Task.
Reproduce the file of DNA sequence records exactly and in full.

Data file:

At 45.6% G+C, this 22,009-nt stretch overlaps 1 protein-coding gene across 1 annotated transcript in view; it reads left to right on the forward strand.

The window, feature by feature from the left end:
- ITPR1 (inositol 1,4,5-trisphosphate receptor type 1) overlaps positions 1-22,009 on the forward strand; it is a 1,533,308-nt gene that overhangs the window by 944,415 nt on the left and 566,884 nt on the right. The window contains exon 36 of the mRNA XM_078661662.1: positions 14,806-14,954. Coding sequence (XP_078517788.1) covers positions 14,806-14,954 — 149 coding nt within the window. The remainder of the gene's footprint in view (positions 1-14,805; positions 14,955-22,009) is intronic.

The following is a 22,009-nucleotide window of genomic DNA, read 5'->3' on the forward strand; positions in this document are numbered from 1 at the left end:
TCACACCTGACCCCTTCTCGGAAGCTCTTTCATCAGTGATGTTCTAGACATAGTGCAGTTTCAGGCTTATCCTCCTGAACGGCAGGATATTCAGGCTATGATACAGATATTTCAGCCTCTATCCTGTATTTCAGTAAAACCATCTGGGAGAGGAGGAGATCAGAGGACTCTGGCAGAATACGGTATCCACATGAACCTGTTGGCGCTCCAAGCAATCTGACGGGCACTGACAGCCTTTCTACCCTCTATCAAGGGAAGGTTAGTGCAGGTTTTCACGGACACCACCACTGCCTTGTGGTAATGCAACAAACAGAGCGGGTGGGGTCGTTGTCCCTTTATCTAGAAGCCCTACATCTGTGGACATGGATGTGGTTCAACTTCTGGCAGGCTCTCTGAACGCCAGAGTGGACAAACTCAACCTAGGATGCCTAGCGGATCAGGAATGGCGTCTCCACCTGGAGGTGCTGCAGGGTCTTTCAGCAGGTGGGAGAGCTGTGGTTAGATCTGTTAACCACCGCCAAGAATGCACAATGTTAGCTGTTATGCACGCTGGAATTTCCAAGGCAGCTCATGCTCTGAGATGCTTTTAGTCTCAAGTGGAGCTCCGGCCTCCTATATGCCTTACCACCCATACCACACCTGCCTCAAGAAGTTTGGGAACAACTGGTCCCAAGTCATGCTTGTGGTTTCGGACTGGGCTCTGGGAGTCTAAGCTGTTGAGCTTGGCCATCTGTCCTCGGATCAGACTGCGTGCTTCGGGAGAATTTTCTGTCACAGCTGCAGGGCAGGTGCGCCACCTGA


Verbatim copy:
At 45.6% G+C, this 22,009-nt stretch overlaps 1 protein-coding gene across 1 annotated transcript in view; it reads left to right on the forward strand.

The window, feature by feature from the left end:
- ITPR1 (inositol 1,4,5-trisphosphate receptor type 1) overlaps positions 1-22,009 on the forward strand; it is a 1,533,308-nt gene that overhangs the window by 944,415 nt on the left and 566,884 nt on the right. The window contains exon 36 of the mRNA XM_078661662.1: positions 14,806-14,954. Coding sequence (XP_078517788.1) covers positions 14,806-14,954 — 149 coding nt within the window. The remainder of the gene's footprint in view (positions 1-14,805; positions 14,955-22,009) is intronic.

The following is a 22,009-nucleotide window of genomic DNA, read 5'->3' on the forward strand; positions in this document are numbered from 1 at the left end:
TCACACCTGACCCCTTCTCGGAAGCTCTTTCATCAGTGATGTTCTAGACATAGTGCAGTTTCAGGCTTATCCTCCTGAACGGCAGGATATTCAGGCTATGATACAGATATTTCAGCCTCTATCCTGTATTTCAGTAAAACCATCTGGGAGAGGAGGAGATCAGAGGACTCTGGCAGAATACGGTATCCACATGAACCTGTTGGCGCTCCAAGCAATCTGACGGGCACTGACAGCCTTTCTACCCTCTATCAAGGGAAGGTTAGTGCAGGTTTTCACGGACACCACCACTGCCTTGTGGTAATGCAACAAACAGAGCGGGTGGGGTCGTTGTCCCTTTATCTAGAAGCCCTACATCTGTGGACATGGATGTGGTTCAACTTCTGGCAGGCTCTCTGAACGCCAGAGTGGACAAACTCAACCTAGGATGCCTAGCGGATCAGGAATGGCGTCTCCACCTGGAGGTGCTGCAGGGTCTTTCAGCAGGTGGGAGAGCTGTGGTTAGATCTGTTAACCACCGCCAAGAATGCACAATGTTAGCTGTTATGCACGCTGGAATTTCCAAGGCAGCTCATGCTCTGAGATGCTTTTAGTCTCAAGTGGAGCTCCGGCCTCCTATATGCCTTACCACCCATACCACACCTGCCTCAAGAAGTTTGGGAACAACTGGTCCCAAGTCATGCTTGTGGTTTCGGACTGGGCTCTGGGAGTCTAAGCTGTTGAGCTTGGCCATCTGTCCTCGGATCAGACTGCGTGCTTCGGGAGAATTTTCTGTCACAGCTGCAGGGCAGGTGCGCCACCTGA